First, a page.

After much consideration, ICWP has decided to become an Affiliate Member of the Women In the Arts and Media Coalition, an advocacy and networking organization that addresses issues of concern to women in the arts, media, and new media.
We would also like to sincerely thank The O'Neill Film and Theatrical Foundation for forfeiting the $150 dollar annual membership fee.
The O'Neill Film and Theatrical Foundation is dedicated to aiding women playwrights and screenwriters from around the world in getting their work produced on the stage and screen, by drawing domestic and international attention to their artistic achievements. The Foundation is equally committed to proactively and systematically advocating for gender parity in the theatre and film industries, striving toward the day when the employment gap for women is permanently closed. www.theoneillfilmandtheatricalfoundation.com
50/50 Applause Award
The nomination period for the ICWP 50/50 Applause Awards opened with a bang, garnering 70 nominations in the first week from, at least, five different countries! We hope ICWP members and the public will continue to find theaters who demonstrated gender parity between July 1, 2014-June 30, 215. Nominations are open until May 22, 2015. http://www.womenplaywrights.org/award
Equity in Theatre Update
The EIT Symposium on April 27th, 2015, was a successful event, with approximately 100 people from various fields in attendance, who brainstormed solutions for a more equitable industry.
Resources from the day are available on the Equity in Theatre website. The focus of the day, and the ongoing purpose of the EIT Initiative, is to devise actionable items, agenda and strategies for change. The Symposium generated a number of ideas to implement as we move forward, including a Canadian Kilroy’s list, an equity-based rating system for play productions, toolkits for Boards and Artistic Directors, and more. Furthermore, the Symposium drew attention to The Palette Premise, an initiative commenced by Tanisha Taitt. Central to her project is the core belief of celebrating cultural diversity as a means to bring women of all backgrounds onto equal footing in order to make greater strides towards gender equality.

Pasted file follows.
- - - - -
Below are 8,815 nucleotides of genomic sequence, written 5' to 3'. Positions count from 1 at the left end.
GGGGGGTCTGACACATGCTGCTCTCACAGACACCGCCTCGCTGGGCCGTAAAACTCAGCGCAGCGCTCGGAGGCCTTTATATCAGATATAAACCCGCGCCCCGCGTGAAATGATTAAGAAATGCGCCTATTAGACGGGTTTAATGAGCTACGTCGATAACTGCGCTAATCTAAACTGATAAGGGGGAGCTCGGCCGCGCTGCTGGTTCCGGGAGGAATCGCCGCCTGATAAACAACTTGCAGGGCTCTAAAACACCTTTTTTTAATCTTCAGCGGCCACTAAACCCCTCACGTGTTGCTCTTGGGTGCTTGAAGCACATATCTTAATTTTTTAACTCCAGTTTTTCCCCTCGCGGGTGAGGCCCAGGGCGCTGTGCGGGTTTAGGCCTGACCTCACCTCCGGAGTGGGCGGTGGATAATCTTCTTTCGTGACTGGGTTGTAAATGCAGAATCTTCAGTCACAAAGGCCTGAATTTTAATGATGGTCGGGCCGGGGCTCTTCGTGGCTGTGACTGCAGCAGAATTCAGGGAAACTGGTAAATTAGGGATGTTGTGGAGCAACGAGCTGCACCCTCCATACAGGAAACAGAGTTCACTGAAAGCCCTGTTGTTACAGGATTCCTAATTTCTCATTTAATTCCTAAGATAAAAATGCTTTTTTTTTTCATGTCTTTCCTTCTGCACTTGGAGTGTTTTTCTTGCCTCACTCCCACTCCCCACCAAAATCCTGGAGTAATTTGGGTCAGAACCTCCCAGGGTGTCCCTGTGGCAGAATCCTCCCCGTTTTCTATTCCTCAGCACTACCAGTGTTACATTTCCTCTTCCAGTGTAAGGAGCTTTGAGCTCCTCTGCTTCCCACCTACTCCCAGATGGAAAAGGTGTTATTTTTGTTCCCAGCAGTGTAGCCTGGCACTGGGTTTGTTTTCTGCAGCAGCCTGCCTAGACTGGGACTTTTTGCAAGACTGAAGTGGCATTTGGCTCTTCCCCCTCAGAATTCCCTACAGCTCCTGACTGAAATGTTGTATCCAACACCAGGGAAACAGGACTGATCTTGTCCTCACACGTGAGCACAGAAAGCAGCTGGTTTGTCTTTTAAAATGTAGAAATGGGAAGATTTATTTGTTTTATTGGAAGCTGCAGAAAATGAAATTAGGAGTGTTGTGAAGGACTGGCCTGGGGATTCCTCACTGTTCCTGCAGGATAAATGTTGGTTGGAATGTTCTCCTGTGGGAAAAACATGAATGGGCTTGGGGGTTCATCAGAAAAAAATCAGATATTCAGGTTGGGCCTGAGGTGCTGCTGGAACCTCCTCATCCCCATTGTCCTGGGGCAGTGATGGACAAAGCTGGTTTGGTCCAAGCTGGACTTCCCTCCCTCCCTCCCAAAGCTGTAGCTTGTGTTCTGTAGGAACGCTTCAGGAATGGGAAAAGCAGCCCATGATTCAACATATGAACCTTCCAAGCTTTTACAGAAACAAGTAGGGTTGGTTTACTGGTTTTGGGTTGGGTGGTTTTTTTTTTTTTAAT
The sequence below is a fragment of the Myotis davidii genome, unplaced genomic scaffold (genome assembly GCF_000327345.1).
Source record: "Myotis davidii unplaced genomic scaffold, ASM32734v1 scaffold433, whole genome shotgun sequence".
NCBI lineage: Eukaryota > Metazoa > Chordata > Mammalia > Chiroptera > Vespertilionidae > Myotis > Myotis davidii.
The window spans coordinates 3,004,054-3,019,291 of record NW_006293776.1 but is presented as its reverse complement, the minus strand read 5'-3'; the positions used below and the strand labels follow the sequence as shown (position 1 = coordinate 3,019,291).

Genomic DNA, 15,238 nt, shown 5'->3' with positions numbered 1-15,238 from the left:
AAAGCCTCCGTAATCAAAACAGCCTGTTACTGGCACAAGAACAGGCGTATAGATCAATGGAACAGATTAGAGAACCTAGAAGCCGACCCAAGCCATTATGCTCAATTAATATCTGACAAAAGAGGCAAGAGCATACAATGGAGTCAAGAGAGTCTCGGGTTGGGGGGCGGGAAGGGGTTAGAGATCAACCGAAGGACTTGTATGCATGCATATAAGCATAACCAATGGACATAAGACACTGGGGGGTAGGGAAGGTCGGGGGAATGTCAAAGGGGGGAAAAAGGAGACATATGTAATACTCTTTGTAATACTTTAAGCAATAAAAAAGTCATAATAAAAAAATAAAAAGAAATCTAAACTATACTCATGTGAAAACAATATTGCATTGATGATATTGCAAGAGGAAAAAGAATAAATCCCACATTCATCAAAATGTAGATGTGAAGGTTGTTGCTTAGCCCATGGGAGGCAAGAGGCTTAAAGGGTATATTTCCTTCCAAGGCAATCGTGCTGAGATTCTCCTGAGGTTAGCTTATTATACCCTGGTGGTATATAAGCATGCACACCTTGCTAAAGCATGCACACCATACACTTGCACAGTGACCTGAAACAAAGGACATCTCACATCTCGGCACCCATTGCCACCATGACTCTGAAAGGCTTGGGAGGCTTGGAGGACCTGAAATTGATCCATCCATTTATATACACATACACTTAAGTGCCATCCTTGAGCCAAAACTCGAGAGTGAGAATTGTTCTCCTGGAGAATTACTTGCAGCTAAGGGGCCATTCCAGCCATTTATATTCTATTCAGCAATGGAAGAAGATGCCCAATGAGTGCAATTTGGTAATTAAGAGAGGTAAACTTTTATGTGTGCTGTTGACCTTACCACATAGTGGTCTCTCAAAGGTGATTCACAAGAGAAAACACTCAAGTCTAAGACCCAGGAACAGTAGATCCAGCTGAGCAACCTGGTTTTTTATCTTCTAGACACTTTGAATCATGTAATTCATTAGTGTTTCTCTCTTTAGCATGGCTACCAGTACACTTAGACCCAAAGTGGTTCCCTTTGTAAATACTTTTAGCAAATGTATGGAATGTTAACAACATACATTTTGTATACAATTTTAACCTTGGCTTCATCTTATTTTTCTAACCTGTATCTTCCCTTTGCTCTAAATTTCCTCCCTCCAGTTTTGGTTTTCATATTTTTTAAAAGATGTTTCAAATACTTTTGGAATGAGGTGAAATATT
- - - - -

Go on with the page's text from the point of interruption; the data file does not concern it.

"Toronto, Ontario is in my humble opinion, the epicenter of the theatrical Canadian sphere, particularly with Toronto's various theatre and affinity group initiatives striving for deeper representation of women in the Canadian Theatre, seeking the full representation of the Pan Asian culture in Canadian theatre as well as the representation of the growing LGBQ Community, the Latino Community, the enlightened youth which seek their active reflection in contemporary Canadian theatrical pieces from which they are peculiarly absent, and the presentation and preservation of the indigenous community of current obviously underserved presence in the Canadian theatre. Most importantly, women working in the Canadian Theatre yearn to preserve the thriving scene of theatre for social justice, which is much needed in the chaotic 21st Century, and is very much in lieu of the activism present in the United States on the theatrical front. In essence, activism on the part of women working in the theatre, in unification, is a growing necessity in achieving gender parity and social justice in Canadian theatre as it is mirrored in the US."
Sophia Romma, ICWP Vice President and representative at the Symposium
ARTICLES OF INTEREST
The story behind Friday Night Light's recent episode about rape and football.
"Maybe one of the reasons Schumer and the overtly feminist humor she does so well is resonating right now is because the raw material available to people who view the world through a feminist lens is inherently absurd. Women are fighting for rights so obvious they shouldn’t even be up for debate.
All Female Casts, Breaking Up the Boy's Club. Two new Canadian plays, Miss Shakespeare, set 400 years in the past, and J. Ceasar, set 400 years in the future, both feature all women casts. This is a great summary article about the status of women in theater, with several quotes from ICWP Board Member, Kris Bauske.
Spaulding Gray's Catastrophe, a poignant article about the actor's illness and suicide, written by his neurosurgeon.